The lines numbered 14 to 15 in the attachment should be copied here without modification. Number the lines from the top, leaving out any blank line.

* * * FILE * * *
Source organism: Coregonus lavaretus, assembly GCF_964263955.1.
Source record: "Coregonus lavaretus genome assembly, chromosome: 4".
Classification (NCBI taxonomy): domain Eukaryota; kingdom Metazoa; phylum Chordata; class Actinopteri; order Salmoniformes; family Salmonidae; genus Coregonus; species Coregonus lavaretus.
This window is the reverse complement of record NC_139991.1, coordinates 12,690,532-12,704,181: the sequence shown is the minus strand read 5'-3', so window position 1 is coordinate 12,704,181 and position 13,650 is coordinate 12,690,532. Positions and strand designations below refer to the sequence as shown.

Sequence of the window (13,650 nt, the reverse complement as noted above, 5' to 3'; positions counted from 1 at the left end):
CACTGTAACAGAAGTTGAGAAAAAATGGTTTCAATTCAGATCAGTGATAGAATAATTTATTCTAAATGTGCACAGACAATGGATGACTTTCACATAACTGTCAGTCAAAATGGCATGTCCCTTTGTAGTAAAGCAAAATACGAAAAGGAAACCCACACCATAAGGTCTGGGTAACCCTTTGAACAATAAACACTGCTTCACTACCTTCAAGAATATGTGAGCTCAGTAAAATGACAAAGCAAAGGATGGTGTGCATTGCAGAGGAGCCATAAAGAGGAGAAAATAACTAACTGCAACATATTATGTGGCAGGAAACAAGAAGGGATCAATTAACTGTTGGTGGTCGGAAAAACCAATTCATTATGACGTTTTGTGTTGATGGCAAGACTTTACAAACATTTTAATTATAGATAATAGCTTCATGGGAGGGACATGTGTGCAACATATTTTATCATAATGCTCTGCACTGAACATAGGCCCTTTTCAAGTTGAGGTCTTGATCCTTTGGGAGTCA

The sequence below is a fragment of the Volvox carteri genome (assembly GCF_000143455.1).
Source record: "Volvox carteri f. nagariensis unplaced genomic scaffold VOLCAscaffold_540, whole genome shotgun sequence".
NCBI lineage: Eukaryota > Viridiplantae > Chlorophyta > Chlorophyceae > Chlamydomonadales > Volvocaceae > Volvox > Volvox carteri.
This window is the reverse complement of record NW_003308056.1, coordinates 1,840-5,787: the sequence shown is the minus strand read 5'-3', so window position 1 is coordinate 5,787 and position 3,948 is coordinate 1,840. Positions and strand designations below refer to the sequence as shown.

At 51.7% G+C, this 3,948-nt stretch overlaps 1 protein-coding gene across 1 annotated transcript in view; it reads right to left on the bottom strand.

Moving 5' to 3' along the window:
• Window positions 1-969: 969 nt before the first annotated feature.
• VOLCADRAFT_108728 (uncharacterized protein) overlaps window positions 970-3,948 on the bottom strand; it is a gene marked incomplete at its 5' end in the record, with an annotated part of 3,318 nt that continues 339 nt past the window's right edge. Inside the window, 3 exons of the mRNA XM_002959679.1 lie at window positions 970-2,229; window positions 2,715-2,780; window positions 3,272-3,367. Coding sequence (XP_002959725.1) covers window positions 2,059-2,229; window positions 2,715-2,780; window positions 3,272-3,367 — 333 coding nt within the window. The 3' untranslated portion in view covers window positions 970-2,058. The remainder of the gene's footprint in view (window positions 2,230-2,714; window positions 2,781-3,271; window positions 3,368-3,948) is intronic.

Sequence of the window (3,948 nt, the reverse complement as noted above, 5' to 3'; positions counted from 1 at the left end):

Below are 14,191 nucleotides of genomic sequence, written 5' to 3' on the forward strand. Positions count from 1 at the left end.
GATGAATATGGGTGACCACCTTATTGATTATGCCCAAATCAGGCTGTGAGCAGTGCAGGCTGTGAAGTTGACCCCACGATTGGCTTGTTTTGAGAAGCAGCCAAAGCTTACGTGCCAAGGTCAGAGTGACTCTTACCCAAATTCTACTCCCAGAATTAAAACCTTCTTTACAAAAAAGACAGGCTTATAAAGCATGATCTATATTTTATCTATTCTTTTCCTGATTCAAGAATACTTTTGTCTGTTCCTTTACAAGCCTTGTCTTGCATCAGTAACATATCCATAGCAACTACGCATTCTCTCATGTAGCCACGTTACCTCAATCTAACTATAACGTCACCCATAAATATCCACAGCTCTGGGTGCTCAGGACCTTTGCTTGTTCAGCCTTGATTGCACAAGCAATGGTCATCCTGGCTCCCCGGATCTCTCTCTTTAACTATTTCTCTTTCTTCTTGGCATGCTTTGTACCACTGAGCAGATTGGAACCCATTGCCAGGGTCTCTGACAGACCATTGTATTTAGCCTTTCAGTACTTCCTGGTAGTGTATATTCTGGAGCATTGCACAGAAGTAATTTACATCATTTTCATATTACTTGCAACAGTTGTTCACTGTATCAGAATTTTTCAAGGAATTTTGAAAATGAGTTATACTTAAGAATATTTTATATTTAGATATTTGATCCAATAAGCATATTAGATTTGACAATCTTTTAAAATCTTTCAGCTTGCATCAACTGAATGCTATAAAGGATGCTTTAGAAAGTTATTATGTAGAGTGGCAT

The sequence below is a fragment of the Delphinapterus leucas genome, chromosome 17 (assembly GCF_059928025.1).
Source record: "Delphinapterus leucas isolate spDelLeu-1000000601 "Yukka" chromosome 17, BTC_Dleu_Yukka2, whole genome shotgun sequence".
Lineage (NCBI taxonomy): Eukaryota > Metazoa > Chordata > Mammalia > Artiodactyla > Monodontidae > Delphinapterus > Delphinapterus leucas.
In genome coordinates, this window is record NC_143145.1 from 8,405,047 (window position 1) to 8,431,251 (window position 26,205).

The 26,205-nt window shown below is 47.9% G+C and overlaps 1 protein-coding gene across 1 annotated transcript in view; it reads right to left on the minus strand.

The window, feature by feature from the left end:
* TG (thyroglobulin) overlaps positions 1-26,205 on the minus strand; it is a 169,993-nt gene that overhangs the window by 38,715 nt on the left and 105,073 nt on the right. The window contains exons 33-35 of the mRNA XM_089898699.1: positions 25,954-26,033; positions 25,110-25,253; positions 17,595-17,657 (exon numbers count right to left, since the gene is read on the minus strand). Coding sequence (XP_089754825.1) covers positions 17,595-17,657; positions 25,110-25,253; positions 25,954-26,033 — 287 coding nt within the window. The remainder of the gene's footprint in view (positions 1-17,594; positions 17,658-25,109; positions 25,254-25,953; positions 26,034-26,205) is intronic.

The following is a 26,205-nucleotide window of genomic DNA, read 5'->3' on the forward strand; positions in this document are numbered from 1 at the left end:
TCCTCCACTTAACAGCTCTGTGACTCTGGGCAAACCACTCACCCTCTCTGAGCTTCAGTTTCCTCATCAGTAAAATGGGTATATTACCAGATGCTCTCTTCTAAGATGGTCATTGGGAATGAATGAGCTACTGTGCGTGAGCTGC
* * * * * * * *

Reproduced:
• VOLCADRAFT_108728 (uncharacterized protein) overlaps window positions 970-3,948 on the bottom strand; it is a gene marked incomplete at its 5' end in the record, with an annotated part of 3,318 nt that continues 339 nt past the window's right edge. Inside the window, 3 exons of the mRNA XM_002959679.1 lie at window positions 970-2,229; window positions 2,715-2,780; window positions 3,272-3,367. Coding sequence (XP_002959725.1) covers window positions 2,059-2,229; window positions 2,715-2,780; window positions 3,272-3,367 — 333 coding nt within the window. The 3' untranslated portion in view covers window positions 970-2,058. The remainder of the gene's footprint in view (window positions 2,230-2,714; window positions 2,781-3,271; window positions 3,368-3,948) is intronic.

Sequence of the window (3,948 nt, the reverse complement as noted above, 5' to 3'; positions counted from 1 at the left end):